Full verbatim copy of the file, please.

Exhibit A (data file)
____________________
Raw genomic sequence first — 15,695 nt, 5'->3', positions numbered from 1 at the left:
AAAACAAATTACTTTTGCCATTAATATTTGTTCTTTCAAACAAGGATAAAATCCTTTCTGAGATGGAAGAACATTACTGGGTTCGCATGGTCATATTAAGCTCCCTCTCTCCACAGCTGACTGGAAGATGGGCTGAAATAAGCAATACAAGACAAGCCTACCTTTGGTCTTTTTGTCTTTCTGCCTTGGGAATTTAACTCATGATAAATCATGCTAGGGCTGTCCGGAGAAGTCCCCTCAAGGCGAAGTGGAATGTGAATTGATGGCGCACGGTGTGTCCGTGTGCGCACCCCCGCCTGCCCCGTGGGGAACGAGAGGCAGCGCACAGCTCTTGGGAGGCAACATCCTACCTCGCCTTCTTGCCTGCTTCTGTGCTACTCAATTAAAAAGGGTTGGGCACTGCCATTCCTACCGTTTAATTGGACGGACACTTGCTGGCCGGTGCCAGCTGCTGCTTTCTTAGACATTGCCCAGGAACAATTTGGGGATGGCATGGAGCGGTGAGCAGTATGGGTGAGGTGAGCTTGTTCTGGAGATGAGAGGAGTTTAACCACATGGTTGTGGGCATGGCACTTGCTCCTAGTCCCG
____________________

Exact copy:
Raw genomic sequence first — 15,695 nt, 5'->3', positions numbered from 1 at the left:
AAAACAAATTACTTTTGCCATTAATATTTGTTCTTTCAAACAAGGATAAAATCCTTTCTGAGATGGAAGAACATTACTGGGTTCGCATGGTCATATTAAGCTCCCTCTCTCCACAGCTGACTGGAAGATGGGCTGAAATAAGCAATACAAGACAAGCCTACCTTTGGTCTTTTTGTCTTTCTGCCTTGGGAATTTAACTCATGATAAATCATGCTAGGGCTGTCCGGAGAAGTCCCCTCAAGGCGAAGTGGAATGTGAATTGATGGCGCACGGTGTGTCCGTGTGCGCACCCCCGCCTGCCCCGTGGGGAACGAGAGGCAGCGCACAGCTCTTGGGAGGCAACATCCTACCTCGCCTTCTTGCCTGCTTCTGTGCTACTCAATTAAAAAGGGTTGGGCACTGCCATTCCTACCGTTTAATTGGACGGACACTTGCTGGCCGGTGCCAGCTGCTGCTTTCTTAGACATTGCCCAGGAACAATTTGGGGATGGCATGGAGCGGTGAGCAGTATGGGTGAGGTGAGCTTGTTCTGGAGATGAGAGGAGTTTAACCACATGGTTGTGGGCATGGCACTTGCTCCTAGTCCCG